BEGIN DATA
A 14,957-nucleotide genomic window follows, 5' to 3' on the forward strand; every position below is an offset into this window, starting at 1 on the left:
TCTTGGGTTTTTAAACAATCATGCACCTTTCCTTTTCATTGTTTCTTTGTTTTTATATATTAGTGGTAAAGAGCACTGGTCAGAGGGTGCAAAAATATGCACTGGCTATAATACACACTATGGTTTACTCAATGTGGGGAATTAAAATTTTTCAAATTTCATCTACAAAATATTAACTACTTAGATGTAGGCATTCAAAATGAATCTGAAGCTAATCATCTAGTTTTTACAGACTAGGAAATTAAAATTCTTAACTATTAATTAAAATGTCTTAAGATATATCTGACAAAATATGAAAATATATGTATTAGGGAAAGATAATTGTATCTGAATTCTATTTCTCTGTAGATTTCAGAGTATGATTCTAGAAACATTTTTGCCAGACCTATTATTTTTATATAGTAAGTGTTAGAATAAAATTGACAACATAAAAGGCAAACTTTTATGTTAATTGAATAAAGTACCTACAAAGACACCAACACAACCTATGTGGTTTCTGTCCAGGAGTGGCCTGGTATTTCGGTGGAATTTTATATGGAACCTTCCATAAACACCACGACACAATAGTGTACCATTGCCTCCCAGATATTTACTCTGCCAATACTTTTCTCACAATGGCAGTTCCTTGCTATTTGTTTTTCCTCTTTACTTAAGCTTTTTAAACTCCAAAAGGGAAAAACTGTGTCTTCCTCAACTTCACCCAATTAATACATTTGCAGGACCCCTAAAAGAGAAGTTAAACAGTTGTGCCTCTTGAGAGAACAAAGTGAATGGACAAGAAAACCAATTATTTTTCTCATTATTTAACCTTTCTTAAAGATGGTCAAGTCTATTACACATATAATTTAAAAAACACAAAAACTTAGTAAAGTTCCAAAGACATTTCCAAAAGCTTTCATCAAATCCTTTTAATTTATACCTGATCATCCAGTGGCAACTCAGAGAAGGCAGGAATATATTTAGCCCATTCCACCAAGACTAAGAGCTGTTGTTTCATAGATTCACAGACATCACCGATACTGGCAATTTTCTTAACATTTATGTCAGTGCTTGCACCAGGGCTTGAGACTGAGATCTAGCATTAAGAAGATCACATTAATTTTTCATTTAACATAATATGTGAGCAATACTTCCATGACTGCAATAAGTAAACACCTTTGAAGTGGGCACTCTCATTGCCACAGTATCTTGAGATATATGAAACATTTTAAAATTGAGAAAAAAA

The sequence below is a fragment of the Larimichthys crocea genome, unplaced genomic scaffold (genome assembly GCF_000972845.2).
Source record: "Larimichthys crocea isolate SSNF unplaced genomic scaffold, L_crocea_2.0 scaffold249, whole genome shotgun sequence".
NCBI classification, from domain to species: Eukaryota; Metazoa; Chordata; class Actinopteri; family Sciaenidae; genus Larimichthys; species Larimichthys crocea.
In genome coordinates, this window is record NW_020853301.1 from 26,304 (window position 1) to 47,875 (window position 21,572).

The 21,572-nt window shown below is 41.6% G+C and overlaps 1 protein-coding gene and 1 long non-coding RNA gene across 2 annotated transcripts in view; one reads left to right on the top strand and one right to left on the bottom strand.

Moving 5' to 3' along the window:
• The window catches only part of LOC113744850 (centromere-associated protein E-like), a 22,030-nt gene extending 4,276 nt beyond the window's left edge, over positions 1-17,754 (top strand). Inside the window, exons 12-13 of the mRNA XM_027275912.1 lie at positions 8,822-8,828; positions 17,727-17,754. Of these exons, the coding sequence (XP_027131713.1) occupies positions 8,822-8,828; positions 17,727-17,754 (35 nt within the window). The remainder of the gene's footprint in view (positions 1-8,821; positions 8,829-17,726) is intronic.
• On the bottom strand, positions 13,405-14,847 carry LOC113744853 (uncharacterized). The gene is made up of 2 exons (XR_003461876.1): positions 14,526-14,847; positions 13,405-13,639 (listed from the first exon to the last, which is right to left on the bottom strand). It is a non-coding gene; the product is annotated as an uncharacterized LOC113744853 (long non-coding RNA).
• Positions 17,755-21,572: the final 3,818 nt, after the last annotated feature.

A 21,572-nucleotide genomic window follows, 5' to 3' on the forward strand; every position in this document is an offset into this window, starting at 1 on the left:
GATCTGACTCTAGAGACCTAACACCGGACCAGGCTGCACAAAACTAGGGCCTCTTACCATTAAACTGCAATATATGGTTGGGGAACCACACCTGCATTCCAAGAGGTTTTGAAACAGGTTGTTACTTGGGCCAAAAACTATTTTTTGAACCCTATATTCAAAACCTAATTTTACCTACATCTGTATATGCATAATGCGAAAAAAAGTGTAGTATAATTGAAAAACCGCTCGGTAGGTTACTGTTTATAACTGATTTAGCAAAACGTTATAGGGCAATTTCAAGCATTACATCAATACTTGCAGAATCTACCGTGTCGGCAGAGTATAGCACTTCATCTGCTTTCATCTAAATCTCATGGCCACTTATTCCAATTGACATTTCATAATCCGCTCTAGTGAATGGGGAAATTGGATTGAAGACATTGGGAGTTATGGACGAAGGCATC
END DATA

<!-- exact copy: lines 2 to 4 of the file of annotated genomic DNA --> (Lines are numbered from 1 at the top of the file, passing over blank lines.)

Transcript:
TCTTGGGTTTTTAAACAATCATGCACCTTTCCTTTTCATTGTTTCTTTGTTTTTATATATTAGTGGTAAAGAGCACTGGTCAGAGGGTGCAAAAATATGCACTGGCTATAATACACACTATGGTTTACTCAATGTGGGGAATTAAAATTTTTCAAATTTCATCTACAAAATATTAACTACTTAGATGTAGGCATTCAAAATGAATCTGAAGCTAATCATCTAGTTTTTACAGACTAGGAAATTAAAATTCTTAACTATTAATTAAAATGTCTTAAGATATATCTGACAAAATATGAAAATATATGTATTAGGGAAAGATAATTGTATCTGAATTCTATTTCTCTGTAGATTTCAGAGTATGATTCTAGAAACATTTTTGCCAGACCTATTATTTTTATATAGTAAGTGTTAGAATAAAATTGACAACATAAAAGGCAAACTTTTATGTTAATTGAATAAAGTACCTACAAAGACACCAACACAACCTATGTGGTTTCTGTCCAGGAGTGGCCTGGTATTTCGGTGGAATTTTATATGGAACCTTCCATAAACACCACGACACAATAGTGTACCATTGCCTCCCAGATATTTACTCTGCCAATACTTTTCTCACAATGGCAGTTCCTTGCTATTTGTTTTTCCTCTTTACTTAAGCTTTTTAAACTCCAAAAGGGAAAAACTGTGTCTTCCTCAACTTCACCCAATTAATACATTTGCAGGACCCCTAAAAGAGAAGTTAAACAGTTGTGCCTCTTGAGAGAACAAAGTGAATGGACAAGAAAACCAATTATTTTTCTCATTATTTAACCTTTCTTAAAGATGGTCAAGTCTATTACACATATAATTTAAAAAACACAAAAACTTAGTAAAGTTCCAAAGACATTTCCAAAAGCTTTCATCAAATCCTTTTAATTTATACCTGATCATCCAGTGGCAACTCAGAGAAGGCAGGAATATATTTAGCCCATTCCACCAAGACTAAGAGCTGTTGTTTCATAGATTCACAGACATCACCGATACTGGCAATTTTCTTAACATTTATGTCAGTGCTTGCACCAGGGCTTGAGACTGAGATCTAGCATTAAGAAGATCACATTAATTTTTCATTTAACATAATATGTGAGCAATACTTCCATGACTGCAATAAGTAAACACCTTTGAAGTGGGCACTCTCATTGCCACAGTATCTTGAGATATATGAAACATTTTAAAATTGAGAAAAAAA

The sequence below is a fragment of the Larimichthys crocea genome, unplaced genomic scaffold (genome assembly GCF_000972845.2).
Source record: "Larimichthys crocea isolate SSNF unplaced genomic scaffold, L_crocea_2.0 scaffold249, whole genome shotgun sequence".